CMI: Since the start of the financial crisis, company executives have been routinely criticised for having salaries far greater than their average employee. But the boss of an American credit card payment processing company has taken a bold step to tackle this disparity.
Dan Price, founder of Gravity Payments, has raised the minimum wage of his employees to $70,000 (£48,000), funding the increase by reducing his own remuneration by 90%.
Seventy of the company’s 120 employees will receive a pay rise, with 30 of those seeing their salaries double.
During a weekly meeting, Price told staff: “You might be making £23,500 a year right now but everyone in here will definitely be making £48,000 a year and I’m super excited about that.”
The 30-year-old decided to undertake the extraordinary act after reading a study on happiness in the workplace.
The research conducted by Nobel Prize-winning economist Angus Deaton and psychologist Daniel Kahneman found that ‘emotional well-being’ rises with income for staff. However, according to the Princeton study, this increase has a limit; and that threshold is around £50,000 a year – at which more money had no measurable effect on day-to-day contentment.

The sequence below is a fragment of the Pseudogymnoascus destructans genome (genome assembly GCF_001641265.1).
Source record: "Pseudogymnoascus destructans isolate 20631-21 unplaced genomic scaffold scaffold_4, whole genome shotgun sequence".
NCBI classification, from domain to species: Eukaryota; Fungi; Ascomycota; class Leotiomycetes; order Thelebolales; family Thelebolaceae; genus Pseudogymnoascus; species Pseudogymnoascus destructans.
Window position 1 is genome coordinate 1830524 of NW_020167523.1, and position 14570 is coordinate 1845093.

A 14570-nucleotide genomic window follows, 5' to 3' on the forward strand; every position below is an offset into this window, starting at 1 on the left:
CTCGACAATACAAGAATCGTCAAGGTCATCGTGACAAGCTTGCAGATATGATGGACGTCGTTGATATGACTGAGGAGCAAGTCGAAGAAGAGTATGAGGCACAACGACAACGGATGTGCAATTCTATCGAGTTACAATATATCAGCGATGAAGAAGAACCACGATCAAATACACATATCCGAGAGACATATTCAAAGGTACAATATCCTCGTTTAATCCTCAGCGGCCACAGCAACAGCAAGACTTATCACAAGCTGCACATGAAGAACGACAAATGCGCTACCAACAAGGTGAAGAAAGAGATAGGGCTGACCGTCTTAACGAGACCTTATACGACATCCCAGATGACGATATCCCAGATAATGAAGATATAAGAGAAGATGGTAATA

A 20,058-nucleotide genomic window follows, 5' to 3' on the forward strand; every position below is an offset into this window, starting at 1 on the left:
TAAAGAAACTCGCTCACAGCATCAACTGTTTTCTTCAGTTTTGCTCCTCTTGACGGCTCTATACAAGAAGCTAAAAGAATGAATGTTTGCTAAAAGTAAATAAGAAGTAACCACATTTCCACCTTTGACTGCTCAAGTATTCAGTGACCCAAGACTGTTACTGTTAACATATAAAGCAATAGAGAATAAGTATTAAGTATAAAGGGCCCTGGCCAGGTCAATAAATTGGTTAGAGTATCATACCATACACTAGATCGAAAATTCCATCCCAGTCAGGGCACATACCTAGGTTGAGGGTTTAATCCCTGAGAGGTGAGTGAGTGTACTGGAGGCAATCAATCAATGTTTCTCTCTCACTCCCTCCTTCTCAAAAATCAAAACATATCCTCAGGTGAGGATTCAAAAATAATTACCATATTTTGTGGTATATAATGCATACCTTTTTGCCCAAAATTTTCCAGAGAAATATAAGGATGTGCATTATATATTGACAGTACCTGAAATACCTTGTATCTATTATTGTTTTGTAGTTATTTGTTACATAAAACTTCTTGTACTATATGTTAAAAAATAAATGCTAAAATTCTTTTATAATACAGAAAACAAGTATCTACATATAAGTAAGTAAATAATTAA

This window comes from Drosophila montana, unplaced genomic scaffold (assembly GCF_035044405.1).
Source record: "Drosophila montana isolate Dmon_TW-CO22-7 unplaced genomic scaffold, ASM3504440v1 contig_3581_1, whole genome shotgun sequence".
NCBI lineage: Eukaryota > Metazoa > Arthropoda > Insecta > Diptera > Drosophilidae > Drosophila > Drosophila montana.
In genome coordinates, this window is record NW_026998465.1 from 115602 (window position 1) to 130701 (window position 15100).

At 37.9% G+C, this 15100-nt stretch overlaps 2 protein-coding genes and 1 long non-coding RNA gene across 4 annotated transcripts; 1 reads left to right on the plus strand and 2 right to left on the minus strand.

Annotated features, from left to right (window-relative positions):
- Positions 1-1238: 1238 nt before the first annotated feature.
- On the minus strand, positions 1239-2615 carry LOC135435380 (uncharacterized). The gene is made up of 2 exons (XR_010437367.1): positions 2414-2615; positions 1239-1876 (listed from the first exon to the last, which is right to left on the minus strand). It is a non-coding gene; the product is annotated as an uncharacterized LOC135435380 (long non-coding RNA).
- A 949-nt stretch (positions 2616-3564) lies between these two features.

The researchers determined the £50,000 figure by analysing Gallup surveys of 450,000 Americans in 2008 and 2009.
“The market rate for me as a CEO compared to a regular person is ridiculous. It’s absurd,” Price told ABC News. “My salary wasn’t $1m (£674,000) because I need that much to live, but that’s what it would cost to replace me as a CEO.”
Cutting his own salary to £48,000, the boss says he will also use 75% to 80% of the company’s anticipated £1.5m profit this year to fund the employee pay increases.
“I think CEO pay is way out of whack. It ended up impacting me, because I want the company to be sustainable even if something happens to me. Temporarily, I’m going down to the minimum until the company gets back to where it was.”
“I may have to scale back a little bit, but it’s nothing I’m not willing to do. I’m single and I only have a dog,” said Price, who started the Seattle-based business in 2004 at the age of 19. by Jermaine Haughton